Senators Patrick Leahy (D-Vt.) and Al Franken (D-Minn.) introduced new law to correct the unfair impact of forced arbitration clauses on consumers. There are several reasons consumers are gravely disadvantaged when large companies and service providers easily win in arbitration. Forced arbitration agreements are derived in concept from the Federal Arbitration Act (FAA), enacted in 1925. The FAA was not originally intended to be used to compel consumers to settle disputes in arbitration when they would otherwise have access to the courts. The new law, the Restoring Statutory Rights Act, would protect consumers and change the course of the law. This legislation is timely and many consumer rights advocates are upset by the recent U.S. Supreme Court (SCOTUS) decisions upholding forced arbitration agreements imposed on consumers.
Consumers are significantly disadvantaged by forced arbitration clauses.
Forced arbitration clauses are found in the fine print of contracts, in click through agreements online, and in the literature sometimes included in a consumer’s monthly billing statement. In many cases, the consumer is never asked whether they voluntarily consent to having any disputes settled in binding arbitration. Simply by continuing to use a service or make payments on a home or car, the consumer may be consenting to the arbitration clause. Most consumers are unaware that they are limited in arbitration and they will never see a courtroom or judge, even if they have a significant complaint against the lender or service provider seeking to collect a disputed amount of money. In one case we wrote about in Arbitration clauses prevent consumers from suing in court, but might not end the fight, a consumer was sued and lost in arbitration over a debt he did not owe.
Adding another layer of disadvantage on the consumer, the companies writing forced arbitration clauses into their consumer agreements are also the ones to select the panel of arbitrators. There are limits on the rules of law and procedure in arbitration. There is no jury in arbitration, no elected or appointed judge, simply a panel of arbitrators who are not necessarily lawyers or people with legal experience.
The Federal Arbitration Act was never intended to force individual consumers into arbitration.
The FAA statute was written to help companies with equal bargaining power an opportunity to use voluntary arbitration for dispute resolution.[i] The law was not written to compel individual consumers to arbitration, especially when they are forced into arbitration by a clause in the fine print they never read. Recent SCOTUS decisions interpreted the FAA statute as applying to individual consumers who are forced to settle disputes in arbitration and have no right to go to court with their own claims against consumer protection violations or other wrongdoing by the company suing them.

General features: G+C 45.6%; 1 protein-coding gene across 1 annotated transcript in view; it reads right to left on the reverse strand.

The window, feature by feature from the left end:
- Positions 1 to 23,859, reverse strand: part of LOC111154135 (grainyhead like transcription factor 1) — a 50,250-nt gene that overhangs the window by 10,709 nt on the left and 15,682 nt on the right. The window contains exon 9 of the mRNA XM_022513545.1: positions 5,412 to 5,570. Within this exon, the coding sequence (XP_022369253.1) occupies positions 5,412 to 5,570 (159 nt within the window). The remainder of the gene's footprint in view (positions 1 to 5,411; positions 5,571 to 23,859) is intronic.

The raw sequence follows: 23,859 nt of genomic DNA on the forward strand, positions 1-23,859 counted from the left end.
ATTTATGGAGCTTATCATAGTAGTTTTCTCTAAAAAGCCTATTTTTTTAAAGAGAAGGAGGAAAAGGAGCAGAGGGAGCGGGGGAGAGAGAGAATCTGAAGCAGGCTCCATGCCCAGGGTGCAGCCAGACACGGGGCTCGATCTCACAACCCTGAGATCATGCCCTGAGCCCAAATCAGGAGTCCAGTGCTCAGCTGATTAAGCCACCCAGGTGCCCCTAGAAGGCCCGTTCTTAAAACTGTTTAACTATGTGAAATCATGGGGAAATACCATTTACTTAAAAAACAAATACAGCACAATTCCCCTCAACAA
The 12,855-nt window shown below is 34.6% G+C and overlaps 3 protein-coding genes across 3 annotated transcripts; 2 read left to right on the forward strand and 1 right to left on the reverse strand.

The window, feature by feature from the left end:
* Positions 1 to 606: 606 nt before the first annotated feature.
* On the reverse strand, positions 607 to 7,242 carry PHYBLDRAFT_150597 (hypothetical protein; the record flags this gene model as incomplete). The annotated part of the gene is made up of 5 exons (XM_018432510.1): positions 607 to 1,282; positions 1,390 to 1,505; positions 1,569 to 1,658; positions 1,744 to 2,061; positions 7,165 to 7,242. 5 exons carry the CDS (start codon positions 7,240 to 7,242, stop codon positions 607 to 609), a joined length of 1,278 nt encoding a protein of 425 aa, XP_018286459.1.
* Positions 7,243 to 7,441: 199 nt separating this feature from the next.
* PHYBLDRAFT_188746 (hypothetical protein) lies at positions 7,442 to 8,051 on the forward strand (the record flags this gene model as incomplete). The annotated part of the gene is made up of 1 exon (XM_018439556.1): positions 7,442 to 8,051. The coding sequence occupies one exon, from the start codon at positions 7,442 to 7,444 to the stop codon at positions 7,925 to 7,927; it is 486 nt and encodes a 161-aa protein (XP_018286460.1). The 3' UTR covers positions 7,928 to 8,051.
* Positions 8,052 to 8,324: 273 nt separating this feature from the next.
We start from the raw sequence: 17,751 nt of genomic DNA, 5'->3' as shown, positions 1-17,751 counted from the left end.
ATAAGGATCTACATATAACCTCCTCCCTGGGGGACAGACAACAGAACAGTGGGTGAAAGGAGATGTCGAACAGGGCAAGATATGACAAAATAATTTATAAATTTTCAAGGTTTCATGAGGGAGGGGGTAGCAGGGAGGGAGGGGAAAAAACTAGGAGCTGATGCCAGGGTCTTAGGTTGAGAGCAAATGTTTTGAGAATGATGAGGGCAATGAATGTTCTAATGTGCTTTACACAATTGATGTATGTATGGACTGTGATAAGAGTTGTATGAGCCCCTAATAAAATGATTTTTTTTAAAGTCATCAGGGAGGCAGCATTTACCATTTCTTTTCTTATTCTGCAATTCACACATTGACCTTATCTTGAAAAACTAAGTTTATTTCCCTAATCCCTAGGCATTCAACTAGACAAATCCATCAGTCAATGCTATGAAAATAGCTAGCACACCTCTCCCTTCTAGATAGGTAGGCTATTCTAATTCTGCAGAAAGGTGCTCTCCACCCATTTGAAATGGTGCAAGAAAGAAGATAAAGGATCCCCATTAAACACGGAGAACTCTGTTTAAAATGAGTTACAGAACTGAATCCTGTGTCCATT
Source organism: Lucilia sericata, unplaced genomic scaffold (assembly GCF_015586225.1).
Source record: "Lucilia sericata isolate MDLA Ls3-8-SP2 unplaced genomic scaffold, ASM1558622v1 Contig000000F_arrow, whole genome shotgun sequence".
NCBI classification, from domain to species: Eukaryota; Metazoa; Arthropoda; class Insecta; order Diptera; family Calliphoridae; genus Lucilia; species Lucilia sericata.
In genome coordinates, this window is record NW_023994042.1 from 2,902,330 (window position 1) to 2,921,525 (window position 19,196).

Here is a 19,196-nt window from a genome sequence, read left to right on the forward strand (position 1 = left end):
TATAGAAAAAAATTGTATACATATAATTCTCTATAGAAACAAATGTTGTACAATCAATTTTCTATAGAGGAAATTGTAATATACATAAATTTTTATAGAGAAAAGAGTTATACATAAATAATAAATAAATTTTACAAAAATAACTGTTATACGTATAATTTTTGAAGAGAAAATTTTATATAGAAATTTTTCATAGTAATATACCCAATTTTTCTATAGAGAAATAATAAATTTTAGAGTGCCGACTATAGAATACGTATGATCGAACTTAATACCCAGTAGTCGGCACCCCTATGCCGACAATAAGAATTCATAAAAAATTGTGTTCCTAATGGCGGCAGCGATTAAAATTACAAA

The Restoring Statutory Rights Act could protect consumers from binding arbitration.
Congress is asked to pass the Restoring Statutory Rights Act[ii] to redirect a legal path going in the wrong direction, in the opinion of its authors and supporters.[iii] Lobbying for the necessary changes in the law to protect consumers from abusive and unfair collection practices and lawsuits, there will likely be strong support for this proposed legislation among individual consumers and small business owners. The new law would directly correct some of the current problems and inequities in arbitration.
- The Restoring Statutory Rights Act would make claims by individuals and small businesses, arising out of violations of state or federal law or constitution, exempt from the FAA statute, allowing these claims to proceed in a traditional court of law.
- State and federal courts can apply the laws in their jurisdictions to contract interpretations, arbitration clauses and challenges to the enforceability of forced arbitration clauses, if the Restoring Statutory Rights Act becomes law.
- The enforceability of an arbitration clause would be a decision for the court, not the arbitrators, under the Restoring Statutory Rights Act.
Contacting your U.S. Senator to ask them to support the Restoring Statutory Rights Act is a step you can take to help fight back against forced arbitration.
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The Zamparo Law Group, P.C. is a consumer protection law and litigation firm, representing consumer plaintiffs. Zamparo Law Group in the northwest suburbs of Chicago sues and wins against the companies who refuse to follow the law.
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[iii] The Hill, New bill aims to restore rights lost in forced arbitration clauses, by Lisa Gilbert, contributor, and Sonia Gill. Feb. 11, 2016.